2013 Mercedes-Benz M-Class Review
By KBB.com Editors
KBB Expert Rating:
What's New for 2013
In the 2013 Mercedes-Benz M Class, buyers will find an SUV that delivers safety, luxury and the status that comes with having the three-pointed star on the hood. The M-Class's wide and varied trim levels make it a multi-faceted SUV, with a diesel model for those seeking good fuel economy and two V8 engines for the performance-oriented set. Even the base V6 offers a good blend of power and fuel economy, and helps keep the M-Class price in check. This year, a new Off-Road package adds a two-stage transfer case, allowing the M-Class to go head-to-head with the Land Rover Range Rover and Jeep Grand Cherokee Limited.
You'll Like This Car If...
Any luxury SUV can promise a quiet cabin and a smooth ride. But very few can claim a 174-mph top speed on the German autobahns or offer the stump-pulling torque of a fuel-efficient diesel engine. The well-regarded safety features of the M-Class are just another selling point, as is its 7,200-pound tow rating.
You May Not Like This Car If...
While the M-Class can wear many hats, it can't fit more than five people in its well-appointed cabin. Those needing more space might look to the larger GL or even an Audi Q7 or Infiniti JX. Those seeking similar luxury and off-road features at a more affordable price might consider the Jeep Grand Cherokee Limited.
For 2013, a new Off-Road package offers a 2-stage transfer case, Airmatic adjustable suspension, locking differential and six selectable driving programs. The ML350 now offers a rear-drive model, while new massaging front seats with comfort headrests join the options list. New standard equipment includes the mbrace2 telematics system and Collision Prevention Assist.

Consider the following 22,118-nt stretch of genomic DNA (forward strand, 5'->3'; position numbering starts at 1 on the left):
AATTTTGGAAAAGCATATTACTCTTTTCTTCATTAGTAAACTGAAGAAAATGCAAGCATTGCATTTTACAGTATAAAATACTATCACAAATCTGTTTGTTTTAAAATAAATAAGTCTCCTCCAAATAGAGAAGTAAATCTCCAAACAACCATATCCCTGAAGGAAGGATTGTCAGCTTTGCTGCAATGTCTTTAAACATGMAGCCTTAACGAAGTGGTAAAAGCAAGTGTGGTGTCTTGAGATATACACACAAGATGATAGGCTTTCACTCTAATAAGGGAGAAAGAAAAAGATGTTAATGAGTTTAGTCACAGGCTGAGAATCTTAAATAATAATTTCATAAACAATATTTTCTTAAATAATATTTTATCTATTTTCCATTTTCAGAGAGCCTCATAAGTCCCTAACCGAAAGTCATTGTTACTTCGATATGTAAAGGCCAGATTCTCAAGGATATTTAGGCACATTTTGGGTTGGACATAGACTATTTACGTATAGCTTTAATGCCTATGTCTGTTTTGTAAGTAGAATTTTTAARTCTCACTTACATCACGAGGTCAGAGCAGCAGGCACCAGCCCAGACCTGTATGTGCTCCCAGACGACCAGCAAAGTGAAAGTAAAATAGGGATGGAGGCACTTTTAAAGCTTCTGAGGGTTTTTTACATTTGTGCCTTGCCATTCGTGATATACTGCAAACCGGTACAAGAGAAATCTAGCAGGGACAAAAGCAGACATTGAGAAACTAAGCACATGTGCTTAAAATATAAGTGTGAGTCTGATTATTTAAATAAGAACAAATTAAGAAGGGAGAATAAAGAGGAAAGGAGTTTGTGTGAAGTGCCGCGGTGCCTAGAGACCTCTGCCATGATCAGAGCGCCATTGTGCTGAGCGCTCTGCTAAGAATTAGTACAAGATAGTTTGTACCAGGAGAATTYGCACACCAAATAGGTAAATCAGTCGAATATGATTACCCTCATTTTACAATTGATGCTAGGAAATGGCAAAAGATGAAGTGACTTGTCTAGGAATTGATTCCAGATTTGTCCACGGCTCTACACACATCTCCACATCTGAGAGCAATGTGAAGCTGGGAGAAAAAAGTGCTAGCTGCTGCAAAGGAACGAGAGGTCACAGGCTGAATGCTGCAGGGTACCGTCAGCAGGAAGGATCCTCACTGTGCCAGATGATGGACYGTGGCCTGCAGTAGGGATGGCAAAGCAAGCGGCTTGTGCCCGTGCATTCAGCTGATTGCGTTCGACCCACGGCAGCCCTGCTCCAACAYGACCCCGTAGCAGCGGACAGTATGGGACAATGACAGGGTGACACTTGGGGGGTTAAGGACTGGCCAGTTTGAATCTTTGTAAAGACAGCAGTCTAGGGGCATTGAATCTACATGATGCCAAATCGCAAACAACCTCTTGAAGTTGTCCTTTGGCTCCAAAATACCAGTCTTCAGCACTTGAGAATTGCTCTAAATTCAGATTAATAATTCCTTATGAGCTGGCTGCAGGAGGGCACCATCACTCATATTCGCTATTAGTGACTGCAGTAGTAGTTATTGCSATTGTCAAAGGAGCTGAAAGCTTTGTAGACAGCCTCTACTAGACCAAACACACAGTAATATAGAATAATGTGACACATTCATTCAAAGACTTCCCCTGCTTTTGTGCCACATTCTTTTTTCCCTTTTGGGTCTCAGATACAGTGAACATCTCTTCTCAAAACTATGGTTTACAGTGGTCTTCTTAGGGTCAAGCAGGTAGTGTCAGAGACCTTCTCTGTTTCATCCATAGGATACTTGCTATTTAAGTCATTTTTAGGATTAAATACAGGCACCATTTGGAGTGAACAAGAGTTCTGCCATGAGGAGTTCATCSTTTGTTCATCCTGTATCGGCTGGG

Driving the M-Class
The 2013 Mercedes-Benz M-Class can tame the hazards of ruts, snow and muck – not to mention rush-hour traffic and speed bumps – while treating its driver and passengers to...
a supple travel experience. The M-Class doesn't feel quite as sporty as its BMW rivals, but it's anything but slow, especially when equipped with a V8 engine. For those who want a more dynamic driving experience, that can be had with the touch of a button that adjusts the suspension. We preferred to leave it on the "comfort" setting to take advantage of this SUV's soft ride. Even at freeway speeds, the cabin is remarkably hushed. Visibility is good, but we still recommend the optional blind-spot monitoring system. Steering feels a tad light at lower speeds and isn't very communicative overall. The M-Class has a relatively tight turning radius of 38.7 feet, which means fewer 3-point turns.
This feature is a lifesaver when your hands are filled with groceries. Just touch a button on the key fob and the tailgate lifts. Closing is equally simple, either via a button on the door itself or with another press on the key fob.
A true leap forward in telematics, mbrace2 is a Cloud-based subscription service that uses your smartphone to connect to the Internet, allowing apps like Facebook, Google and Yelp to be online and at work whenever the car's in motion. Mbrace2 can even download system and map updates.
2013 Mercedes-Benz M-Class Details
The 2013 M-Class has all the soft-touch materials and wood accents you'd expect in a luxury vehicle. Leather seating will still cost you extra, but even the base "MB-Tex" vinyl provides an appreciable amount of comfort and good feel. That sensation carries over to just about every other component, from the available wood steering wheel to the tiny gear selector, which bucks the trend by being mounted on the steering-wheel column instead of the center console. Rear passengers are treated to ample legroom, reclining seats and movies of their choice with the optional twin LCD screens mounted inside the front-seat headrests.